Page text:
Knowing the history of your favorite states makes your stories better
I have been a member of the Montana Historical Society for at least 25 years even though I live in Georgia. Why? I fell in love with the state after working two summers in Glacier National Park. Since the state’s history and environment fascinate me, I look forward to each new issue of the Society’s award winning Montana The Magazine of Western History.
The places where my novels are set always figure strongly into their plots and themes. Much has been written about the Rocky Mountains and Glacier National Park. I try to keep up so I can make my descriptions as accurate as possible and to ensure that my plots are viable within those settings. Even though I don’t write historical novels, I also feel that knowing the history of an area adds to my understanding of a state or region and enriches my storytelling.
Unlike many of our high school and college history classes that focused a great deal on remembering dates, reading the articles and reviews in a historical magazine is a joyful experience. There’s no pressure to take notes and/or to guess which five facts will be on a pop quiz or the final exam. In the Summer 2012 issue of Montana The Magazine of Western History, the lead article “The End of Freedom: The Military Removal of the Blackfeet and Reservation Confinement, 1880” by William E. Farr features the Indian reservation on the east side of Glacier National Park.
One can hardly visit Glacier without learning about the tribe’s association with the park. If you reach the park by car or train from the east, you’ll pass through the Blackfeet reservation. This well-written article definitely increases my sense of place and the people who are important there.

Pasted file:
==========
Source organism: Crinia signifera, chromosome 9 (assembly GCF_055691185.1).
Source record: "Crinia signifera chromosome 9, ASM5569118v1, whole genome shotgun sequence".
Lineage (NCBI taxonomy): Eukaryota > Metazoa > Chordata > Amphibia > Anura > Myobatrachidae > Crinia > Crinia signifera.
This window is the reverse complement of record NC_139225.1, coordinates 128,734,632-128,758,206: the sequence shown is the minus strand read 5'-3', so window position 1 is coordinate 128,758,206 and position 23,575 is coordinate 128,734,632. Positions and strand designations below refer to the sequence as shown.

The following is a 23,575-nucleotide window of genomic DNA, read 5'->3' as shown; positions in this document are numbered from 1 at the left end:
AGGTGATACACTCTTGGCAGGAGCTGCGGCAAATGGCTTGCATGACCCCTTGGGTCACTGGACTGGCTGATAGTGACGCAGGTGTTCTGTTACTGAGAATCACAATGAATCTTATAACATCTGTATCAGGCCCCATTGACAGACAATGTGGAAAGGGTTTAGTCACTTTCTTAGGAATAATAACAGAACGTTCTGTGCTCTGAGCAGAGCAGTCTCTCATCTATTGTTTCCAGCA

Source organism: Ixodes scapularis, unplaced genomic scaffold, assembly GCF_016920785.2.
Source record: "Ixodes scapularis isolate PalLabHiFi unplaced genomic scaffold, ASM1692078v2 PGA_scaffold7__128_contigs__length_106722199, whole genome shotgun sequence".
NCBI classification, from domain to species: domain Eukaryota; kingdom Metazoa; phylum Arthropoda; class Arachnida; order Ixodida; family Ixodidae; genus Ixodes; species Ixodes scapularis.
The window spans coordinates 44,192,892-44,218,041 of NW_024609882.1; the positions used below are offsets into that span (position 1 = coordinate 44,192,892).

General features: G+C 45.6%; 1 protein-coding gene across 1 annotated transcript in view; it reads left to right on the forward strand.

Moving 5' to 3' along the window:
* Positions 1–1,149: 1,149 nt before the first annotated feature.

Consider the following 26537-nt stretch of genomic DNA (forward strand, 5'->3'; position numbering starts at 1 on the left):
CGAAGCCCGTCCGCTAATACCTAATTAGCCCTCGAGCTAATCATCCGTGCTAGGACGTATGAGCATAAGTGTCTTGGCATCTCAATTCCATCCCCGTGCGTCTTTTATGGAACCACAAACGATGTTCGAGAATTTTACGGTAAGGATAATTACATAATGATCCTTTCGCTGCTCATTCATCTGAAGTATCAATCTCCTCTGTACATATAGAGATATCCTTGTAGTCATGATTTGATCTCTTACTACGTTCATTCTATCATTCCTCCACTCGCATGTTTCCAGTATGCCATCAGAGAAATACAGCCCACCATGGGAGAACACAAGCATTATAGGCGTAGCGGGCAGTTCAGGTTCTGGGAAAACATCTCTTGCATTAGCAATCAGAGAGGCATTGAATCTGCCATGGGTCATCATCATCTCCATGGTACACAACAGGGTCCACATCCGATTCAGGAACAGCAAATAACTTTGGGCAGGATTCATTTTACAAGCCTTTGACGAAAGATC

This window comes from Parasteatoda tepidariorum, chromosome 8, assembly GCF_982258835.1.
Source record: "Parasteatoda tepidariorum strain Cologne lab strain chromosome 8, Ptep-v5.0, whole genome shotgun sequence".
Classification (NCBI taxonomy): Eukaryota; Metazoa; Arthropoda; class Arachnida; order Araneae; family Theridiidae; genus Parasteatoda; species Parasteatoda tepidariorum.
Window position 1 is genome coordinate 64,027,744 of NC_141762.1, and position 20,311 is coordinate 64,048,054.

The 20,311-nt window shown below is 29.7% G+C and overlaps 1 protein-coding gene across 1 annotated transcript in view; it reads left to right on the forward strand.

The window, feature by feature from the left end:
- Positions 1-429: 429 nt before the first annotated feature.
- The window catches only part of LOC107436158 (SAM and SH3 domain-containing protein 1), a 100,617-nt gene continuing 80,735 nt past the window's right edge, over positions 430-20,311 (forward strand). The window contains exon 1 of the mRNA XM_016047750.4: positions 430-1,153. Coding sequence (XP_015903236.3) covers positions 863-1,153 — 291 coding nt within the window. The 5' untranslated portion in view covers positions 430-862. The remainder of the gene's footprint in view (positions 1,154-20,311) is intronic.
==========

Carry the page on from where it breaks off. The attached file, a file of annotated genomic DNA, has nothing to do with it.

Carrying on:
As a writer, I want to know what I’m writing about—in depth. Obscure facts come to mind long after I read an article and influence plot development in ways I can never predict when each issue of the magazine arrives. My membership in the Montana Historical Society has, I think, been an important component in shaping my three novels set partly within the state: The Sun Singer, Garden of Heaven: an Odyssey, and my recent contemporary fantasy, Sarabande. I always hope that readers, especially those who live in the places I write about, will think that I live there, once lived there, or have spent a great deal of time seeing the sights on multiple vacation trips.
Most states have state, county and local historical societies, tourism departments, and preservation groups that are worth their weight in gold for writers who see place almost like another character in each story.
Table of Contents – Current Issue
- The End of Freedom: THE MILITARY REMOVAL OF THE BLACKFEET AND RESERVATION CONFINEMENT, 1880, by William E. Farr
- Protest, Power, and the Pit: FIGHTING OPEN-PIT MINING IN BUTTE, MONTANA, by Brian Leech
- Breaking Racial Barriers: ‘EVERYONE’S WELCOME’ AT THE OZARK CLUB, GREAT FALLS, MONTANA’S AFRICAN AMERICAN NIGHTCLUB, by Ken Robison
- Building Permanent and Substantial Roads: PRISON LABOR ON MONTANA’S HIGHWAYS, 1910–1925, Jon Axline
- Signs of the Times: THE MONTANA HISTORICAL SOCIETY’S NATIONAL REGISTER SIGN PROGRAM, by Ellen Baumler
- REVIEWS: Jiusto and Brown, Hand Raised, reviewed by Jon T. Kilpinen / Hedren, After Custer, reviewed by James N. Leiker / Courtwright, Prairie Fire, reviewed by Sarah Keyes / Schackel, Working the Land, reviewed by Susanne George Bloomfield / Wood, Hunt Jr., and Williams, Fort Clark and Its Indian Neighbors, reviewed by Steven Reidburn / Pasco, Helen Ring Robinson, reviewed by Alexandra M. Nickliss / Flint and Flint, eds., The Latest Word from 1540, reviewed by Thomas Merlan / Harvey, Rainbow Bridge to Monument Valley, reviewed by Lawrence Culver
For me, such articles grab my attention like a page-turner novel. Since the reading is fun, I tend to remember it later on when I’m telling another story about the state.